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The Titans - The Kent Chronicles, Volume Five, Book Club Edition Hardcover – Jan 1 1976


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Product Details

  • Hardcover
  • Publisher: Nelson Doubleday; Book Club (BCE/BOMC) edition (1976)
  • Language: English
  • ISBN-10: 0000000000
  • ASIN: B000ND0JNW
  • Product Dimensions: 20.6 x 14.2 x 3.6 cm
  • Shipping Weight: 522 g
  • Average Customer Review: 4.8 out of 5 stars  See all reviews (4 customer reviews)

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First Sentence
WHEN JEPHTHA KENT started across the morass of Pennsylvania Avenue that Monday morning, he wondered if he was the only person in the whole town who was out of step. Read the first page
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Customer Reviews

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By David Cook on Dec 8 2013
Format: Kindle Edition Verified Purchase
I found this another excellent novel in the Kent Family Chronicle series. John Jakes is a very good story teller and even though the character are fictional he is excellent at describing historical events.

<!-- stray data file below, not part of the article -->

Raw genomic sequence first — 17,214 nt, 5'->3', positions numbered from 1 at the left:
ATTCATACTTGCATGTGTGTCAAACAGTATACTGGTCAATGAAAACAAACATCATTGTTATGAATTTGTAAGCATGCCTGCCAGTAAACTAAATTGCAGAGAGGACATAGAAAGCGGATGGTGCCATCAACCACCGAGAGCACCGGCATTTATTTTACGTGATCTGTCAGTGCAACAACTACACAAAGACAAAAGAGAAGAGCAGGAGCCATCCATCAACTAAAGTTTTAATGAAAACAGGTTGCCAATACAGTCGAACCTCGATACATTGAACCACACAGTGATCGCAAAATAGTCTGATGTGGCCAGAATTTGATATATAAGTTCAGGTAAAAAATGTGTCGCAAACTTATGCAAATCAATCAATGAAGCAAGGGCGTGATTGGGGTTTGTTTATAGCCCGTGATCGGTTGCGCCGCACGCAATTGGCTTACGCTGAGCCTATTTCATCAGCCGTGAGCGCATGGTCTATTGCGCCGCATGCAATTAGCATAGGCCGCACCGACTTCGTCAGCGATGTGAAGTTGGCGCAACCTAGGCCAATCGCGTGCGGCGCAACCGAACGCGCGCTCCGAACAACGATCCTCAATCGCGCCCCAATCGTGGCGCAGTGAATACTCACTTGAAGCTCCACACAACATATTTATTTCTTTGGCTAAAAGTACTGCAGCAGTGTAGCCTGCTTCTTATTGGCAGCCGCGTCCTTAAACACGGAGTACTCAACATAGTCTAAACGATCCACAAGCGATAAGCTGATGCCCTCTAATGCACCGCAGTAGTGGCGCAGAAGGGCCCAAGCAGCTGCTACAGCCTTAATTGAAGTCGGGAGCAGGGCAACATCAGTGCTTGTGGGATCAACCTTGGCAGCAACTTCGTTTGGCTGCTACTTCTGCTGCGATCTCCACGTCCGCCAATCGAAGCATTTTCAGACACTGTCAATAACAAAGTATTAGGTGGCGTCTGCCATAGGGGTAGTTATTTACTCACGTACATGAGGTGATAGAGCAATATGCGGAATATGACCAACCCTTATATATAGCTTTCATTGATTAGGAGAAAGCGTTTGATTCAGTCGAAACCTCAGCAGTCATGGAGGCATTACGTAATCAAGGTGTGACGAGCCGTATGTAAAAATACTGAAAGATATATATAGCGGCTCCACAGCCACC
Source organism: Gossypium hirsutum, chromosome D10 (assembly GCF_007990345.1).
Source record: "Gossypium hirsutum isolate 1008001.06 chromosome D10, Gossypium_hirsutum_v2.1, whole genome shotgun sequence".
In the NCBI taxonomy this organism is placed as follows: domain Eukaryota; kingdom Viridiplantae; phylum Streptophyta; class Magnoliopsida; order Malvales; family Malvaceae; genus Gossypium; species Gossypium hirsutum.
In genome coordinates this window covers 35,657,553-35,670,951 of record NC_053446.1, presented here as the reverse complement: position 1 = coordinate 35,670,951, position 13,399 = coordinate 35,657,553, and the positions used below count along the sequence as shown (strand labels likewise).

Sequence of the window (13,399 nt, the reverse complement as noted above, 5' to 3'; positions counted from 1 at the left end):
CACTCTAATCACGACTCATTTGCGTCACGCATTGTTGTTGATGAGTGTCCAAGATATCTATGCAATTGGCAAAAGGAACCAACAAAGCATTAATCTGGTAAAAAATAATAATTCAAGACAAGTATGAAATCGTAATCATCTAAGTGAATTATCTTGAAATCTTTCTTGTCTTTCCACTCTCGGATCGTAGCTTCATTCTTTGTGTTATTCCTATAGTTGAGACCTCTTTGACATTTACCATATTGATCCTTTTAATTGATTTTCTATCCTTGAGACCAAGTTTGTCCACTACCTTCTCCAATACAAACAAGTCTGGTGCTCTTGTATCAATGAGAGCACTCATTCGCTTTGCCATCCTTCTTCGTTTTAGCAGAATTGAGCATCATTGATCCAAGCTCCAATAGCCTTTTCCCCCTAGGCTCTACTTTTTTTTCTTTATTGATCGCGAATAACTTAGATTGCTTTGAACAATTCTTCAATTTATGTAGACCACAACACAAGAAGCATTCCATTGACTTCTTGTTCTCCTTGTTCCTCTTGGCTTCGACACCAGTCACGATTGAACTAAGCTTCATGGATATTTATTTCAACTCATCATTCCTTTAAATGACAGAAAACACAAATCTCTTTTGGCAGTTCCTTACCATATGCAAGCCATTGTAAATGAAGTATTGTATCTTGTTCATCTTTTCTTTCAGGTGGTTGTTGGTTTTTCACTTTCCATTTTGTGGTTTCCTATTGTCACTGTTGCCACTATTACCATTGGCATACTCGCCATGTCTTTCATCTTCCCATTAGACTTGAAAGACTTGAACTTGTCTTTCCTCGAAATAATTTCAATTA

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Format: Mass Market Paperback
The Titans begins at the very beginning of the American Civil War and continues until 1862. Louis Kent, son of Amanda Kent, has taken control of the family business and fortunes, but, despite being his mothers son, is turning out to be a heartless, profiteering opportunist.Jephta Kent is working on the familys newspaper when, through dramatic circumstances, he meets his son Gideon from whom he has been separated for many years. His former wife has remarried to an actor named Lamont, who is a fanatical supporter of Southern rights and who is secretly plotting to seize the fortune left to Jephtas sons, to further the Southern cause. As America is drawn into a war between the North and South, Gideon becomes a cavalry officer and takes part in many terrible battles. The book ends with the news that Gideon is missing in action--can't wait to start Book 6-The Warriors.
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Format: Mass Market Paperback
This book was one of the best I've ever read. Not only were the characters interesting, but the historical backround was extensive. I learned and understood many more facts about the Civil War that will help me in school. I finished it quickly and was disappointed to see it end. I have not read the other books in the series, but I will now. It would make a great movie. This is the perfect book for anyone intersted in history, scandals, or conspiracy.
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By Jeffrey Roberts on June 24 2002
Format: Mass Market Paperback
the entire series was great....would be a terrific mini-series.
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Most Helpful Customer Reviews on Amazon.com (beta)

Amazon.com: 30 reviews
7 of 7 people found the following review helpful
The Kent story continues April 9 2003